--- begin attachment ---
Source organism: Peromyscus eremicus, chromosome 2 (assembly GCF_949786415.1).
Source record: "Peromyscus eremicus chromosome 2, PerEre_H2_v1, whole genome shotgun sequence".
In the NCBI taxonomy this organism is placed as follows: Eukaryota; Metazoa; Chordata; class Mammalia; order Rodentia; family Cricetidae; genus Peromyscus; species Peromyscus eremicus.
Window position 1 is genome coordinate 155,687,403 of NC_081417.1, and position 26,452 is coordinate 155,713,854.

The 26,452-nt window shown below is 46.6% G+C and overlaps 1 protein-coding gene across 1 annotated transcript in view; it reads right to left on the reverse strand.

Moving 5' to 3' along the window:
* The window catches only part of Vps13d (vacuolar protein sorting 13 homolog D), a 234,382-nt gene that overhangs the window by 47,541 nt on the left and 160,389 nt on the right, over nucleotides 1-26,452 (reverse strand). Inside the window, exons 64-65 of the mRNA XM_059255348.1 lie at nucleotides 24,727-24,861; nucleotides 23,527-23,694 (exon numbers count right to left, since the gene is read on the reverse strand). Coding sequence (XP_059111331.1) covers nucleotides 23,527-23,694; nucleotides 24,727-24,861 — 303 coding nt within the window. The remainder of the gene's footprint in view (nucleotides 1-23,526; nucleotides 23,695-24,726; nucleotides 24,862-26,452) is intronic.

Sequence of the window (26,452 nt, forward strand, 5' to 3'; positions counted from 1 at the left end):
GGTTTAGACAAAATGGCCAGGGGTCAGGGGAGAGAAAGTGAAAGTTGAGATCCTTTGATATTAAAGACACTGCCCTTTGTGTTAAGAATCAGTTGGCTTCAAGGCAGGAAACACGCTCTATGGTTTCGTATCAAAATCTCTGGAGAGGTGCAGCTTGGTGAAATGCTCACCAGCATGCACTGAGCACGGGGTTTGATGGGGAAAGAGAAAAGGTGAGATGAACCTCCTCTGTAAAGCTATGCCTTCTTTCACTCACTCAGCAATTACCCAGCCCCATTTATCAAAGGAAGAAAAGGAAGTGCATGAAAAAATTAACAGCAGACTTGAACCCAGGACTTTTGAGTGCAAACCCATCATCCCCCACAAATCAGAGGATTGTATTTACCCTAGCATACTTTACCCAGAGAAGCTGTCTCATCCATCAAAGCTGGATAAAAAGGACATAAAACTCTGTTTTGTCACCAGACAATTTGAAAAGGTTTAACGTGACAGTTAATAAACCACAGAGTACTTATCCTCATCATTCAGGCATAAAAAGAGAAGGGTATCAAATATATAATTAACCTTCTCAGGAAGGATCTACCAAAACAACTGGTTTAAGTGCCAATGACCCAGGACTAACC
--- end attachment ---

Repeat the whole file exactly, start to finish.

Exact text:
Source organism: Peromyscus eremicus, chromosome 2 (assembly GCF_949786415.1).
Source record: "Peromyscus eremicus chromosome 2, PerEre_H2_v1, whole genome shotgun sequence".
In the NCBI taxonomy this organism is placed as follows: Eukaryota; Metazoa; Chordata; class Mammalia; order Rodentia; family Cricetidae; genus Peromyscus; species Peromyscus eremicus.
Window position 1 is genome coordinate 155,687,403 of NC_081417.1, and position 26,452 is coordinate 155,713,854.

The 26,452-nt window shown below is 46.6% G+C and overlaps 1 protein-coding gene across 1 annotated transcript in view; it reads right to left on the reverse strand.

Moving 5' to 3' along the window:
* The window catches only part of Vps13d (vacuolar protein sorting 13 homolog D), a 234,382-nt gene that overhangs the window by 47,541 nt on the left and 160,389 nt on the right, over nucleotides 1-26,452 (reverse strand). Inside the window, exons 64-65 of the mRNA XM_059255348.1 lie at nucleotides 24,727-24,861; nucleotides 23,527-23,694 (exon numbers count right to left, since the gene is read on the reverse strand). Coding sequence (XP_059111331.1) covers nucleotides 23,527-23,694; nucleotides 24,727-24,861 — 303 coding nt within the window. The remainder of the gene's footprint in view (nucleotides 1-23,526; nucleotides 23,695-24,726; nucleotides 24,862-26,452) is intronic.

Sequence of the window (26,452 nt, forward strand, 5' to 3'; positions counted from 1 at the left end):
GGTTTAGACAAAATGGCCAGGGGTCAGGGGAGAGAAAGTGAAAGTTGAGATCCTTTGATATTAAAGACACTGCCCTTTGTGTTAAGAATCAGTTGGCTTCAAGGCAGGAAACACGCTCTATGGTTTCGTATCAAAATCTCTGGAGAGGTGCAGCTTGGTGAAATGCTCACCAGCATGCACTGAGCACGGGGTTTGATGGGGAAAGAGAAAAGGTGAGATGAACCTCCTCTGTAAAGCTATGCCTTCTTTCACTCACTCAGCAATTACCCAGCCCCATTTATCAAAGGAAGAAAAGGAAGTGCATGAAAAAATTAACAGCAGACTTGAACCCAGGACTTTTGAGTGCAAACCCATCATCCCCCACAAATCAGAGGATTGTATTTACCCTAGCATACTTTACCCAGAGAAGCTGTCTCATCCATCAAAGCTGGATAAAAAGGACATAAAACTCTGTTTTGTCACCAGACAATTTGAAAAGGTTTAACGTGACAGTTAATAAACCACAGAGTACTTATCCTCATCATTCAGGCATAAAAAGAGAAGGGTATCAAATATATAATTAACCTTCTCAGGAAGGATCTACCAAAACAACTGGTTTAAGTGCCAATGACCCAGGACTAACC